“We asked our membership —about 40 strong — what they might like to do for Juneteenth,” says Jones. “We wanted to see if local theaters might be interested in a collaboration. I submitted a proposal to The Old Globe, La Jolla Playhouse, Cygnet Theatre, San Diego Rep, Diversionary, Moxie and Lamb’s. Every one of them expressed interest. Because of COVID, everything was in flux, and some couldn’t be a part of what we were planning. But they agreed to promote the event and remain open to other projects in the future.”
Ultimately, five San Diego theater companies are participating in the festival, and BAC will join The Old Globe in its Juneteenth collaboration with the George L. Stevens Senior Center on June 19 from noon to 1:15 p.m. at the Lowell Davies Festival Theatre.
BAC will also be part of another event on June 19, organized by Artists 4 Black Lives. Last year, acclaimed local actor-singer Eboni Muse and friends/allies held a sit-in/sing-in performance and protest in Balboa Park. This year’s event will start at 1 p.m. on June 19, in Balboa Park’s Pepper Grove Park. For the “nonstop live entertainment,” Muse and her group are collaborating with BAC, the youth organization Black in PUSD, and sponsor OB Playhouse.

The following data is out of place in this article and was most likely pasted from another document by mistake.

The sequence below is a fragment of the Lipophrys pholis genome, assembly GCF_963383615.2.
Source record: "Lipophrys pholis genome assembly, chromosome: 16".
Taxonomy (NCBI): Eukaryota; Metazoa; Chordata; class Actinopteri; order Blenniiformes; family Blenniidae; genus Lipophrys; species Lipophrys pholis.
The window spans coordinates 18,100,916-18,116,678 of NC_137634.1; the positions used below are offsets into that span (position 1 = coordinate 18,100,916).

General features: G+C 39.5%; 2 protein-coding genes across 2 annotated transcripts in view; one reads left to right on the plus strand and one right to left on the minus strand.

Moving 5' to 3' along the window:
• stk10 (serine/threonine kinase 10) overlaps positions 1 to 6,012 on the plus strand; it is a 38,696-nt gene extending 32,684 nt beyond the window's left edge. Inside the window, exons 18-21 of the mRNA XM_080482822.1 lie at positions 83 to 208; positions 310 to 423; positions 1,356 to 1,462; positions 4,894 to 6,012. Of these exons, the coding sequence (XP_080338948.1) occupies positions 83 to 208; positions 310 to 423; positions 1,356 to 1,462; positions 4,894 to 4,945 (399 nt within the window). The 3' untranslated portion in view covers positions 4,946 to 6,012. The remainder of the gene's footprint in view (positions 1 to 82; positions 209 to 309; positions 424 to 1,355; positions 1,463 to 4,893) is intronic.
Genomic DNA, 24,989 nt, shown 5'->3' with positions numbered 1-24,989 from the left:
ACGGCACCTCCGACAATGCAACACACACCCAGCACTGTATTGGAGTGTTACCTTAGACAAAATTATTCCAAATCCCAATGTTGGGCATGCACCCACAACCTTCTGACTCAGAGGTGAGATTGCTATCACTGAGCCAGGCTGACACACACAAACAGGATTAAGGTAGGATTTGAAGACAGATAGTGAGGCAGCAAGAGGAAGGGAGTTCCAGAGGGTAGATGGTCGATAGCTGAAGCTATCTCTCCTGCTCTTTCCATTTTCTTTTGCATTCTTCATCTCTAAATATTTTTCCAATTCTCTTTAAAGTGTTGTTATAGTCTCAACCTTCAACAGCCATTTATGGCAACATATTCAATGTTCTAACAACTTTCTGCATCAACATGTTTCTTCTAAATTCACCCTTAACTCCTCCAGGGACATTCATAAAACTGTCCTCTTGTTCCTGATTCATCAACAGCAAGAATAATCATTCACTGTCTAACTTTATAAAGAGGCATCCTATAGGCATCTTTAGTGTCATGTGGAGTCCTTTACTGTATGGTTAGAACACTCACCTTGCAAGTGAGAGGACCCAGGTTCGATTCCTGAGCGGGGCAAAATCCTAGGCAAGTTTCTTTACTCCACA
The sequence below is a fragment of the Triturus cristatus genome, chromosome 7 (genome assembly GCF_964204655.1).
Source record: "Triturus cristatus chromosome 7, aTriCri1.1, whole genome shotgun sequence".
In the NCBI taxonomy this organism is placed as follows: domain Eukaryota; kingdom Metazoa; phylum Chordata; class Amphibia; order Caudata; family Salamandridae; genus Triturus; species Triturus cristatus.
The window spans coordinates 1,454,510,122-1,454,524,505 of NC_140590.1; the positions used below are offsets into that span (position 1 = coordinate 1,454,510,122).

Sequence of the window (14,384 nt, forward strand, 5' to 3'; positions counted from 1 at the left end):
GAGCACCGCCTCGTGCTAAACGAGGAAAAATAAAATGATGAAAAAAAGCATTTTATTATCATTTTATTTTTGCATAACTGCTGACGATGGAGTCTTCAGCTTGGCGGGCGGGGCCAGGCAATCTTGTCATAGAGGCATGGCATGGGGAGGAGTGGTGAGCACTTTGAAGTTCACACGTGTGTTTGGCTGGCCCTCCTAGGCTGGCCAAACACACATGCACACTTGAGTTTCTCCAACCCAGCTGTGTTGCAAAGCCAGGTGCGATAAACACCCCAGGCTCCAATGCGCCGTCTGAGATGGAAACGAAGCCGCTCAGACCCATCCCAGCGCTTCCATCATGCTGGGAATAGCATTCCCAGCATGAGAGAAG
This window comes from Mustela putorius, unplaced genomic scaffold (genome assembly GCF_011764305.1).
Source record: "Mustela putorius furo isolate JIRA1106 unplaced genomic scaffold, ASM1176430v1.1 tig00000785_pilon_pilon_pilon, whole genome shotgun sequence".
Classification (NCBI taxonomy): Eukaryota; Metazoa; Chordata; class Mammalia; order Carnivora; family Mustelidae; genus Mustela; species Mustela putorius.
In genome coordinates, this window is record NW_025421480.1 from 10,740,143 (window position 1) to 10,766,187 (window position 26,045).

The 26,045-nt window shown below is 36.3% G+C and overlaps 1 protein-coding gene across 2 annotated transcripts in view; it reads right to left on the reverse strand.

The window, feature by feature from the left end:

The opening night ceremony for BAC’s Say It Loud Festival will take place on June 13 from 6 to 7:15 p.m. outdoors on the stage created by New Village Arts Theatre at the Flower Fields in Carlsbad. It will also stream online. Tickets are available online from New Village Arts.
Milena (Sellers) Phillips directs an array of performances, including poetry recitations, the history of Juneteenth, the colors presented by the Buffalo Soldier Mounted Cavalry (a troupe of volunteer re-enactors), a keynote speech by Prof. T Ford, and the singing of the Black National Anthem, “Lift Every Voice and Sing,” a poem written in 1900, set to music in 1905 and recorded in 1923 as The National Negro Anthem. In 2016, it was added to the National Recording Registry.
The rest of the festival will feature four plays and presentations, running in repertory throughout the week.
Two events are scheduled for Monday, June 14. In the first, Ahmed K Dents, of the San Diego Repertory Theatre’s Stay and Play Book Club, will moderate a live online discussion at 7:30 p.m., led by Real J. Wallace, about “The Fire Next Time,” James Baldwin’s seminal 1963 essay collection that some consider to be one of the most influential books about race relations of the 1960s.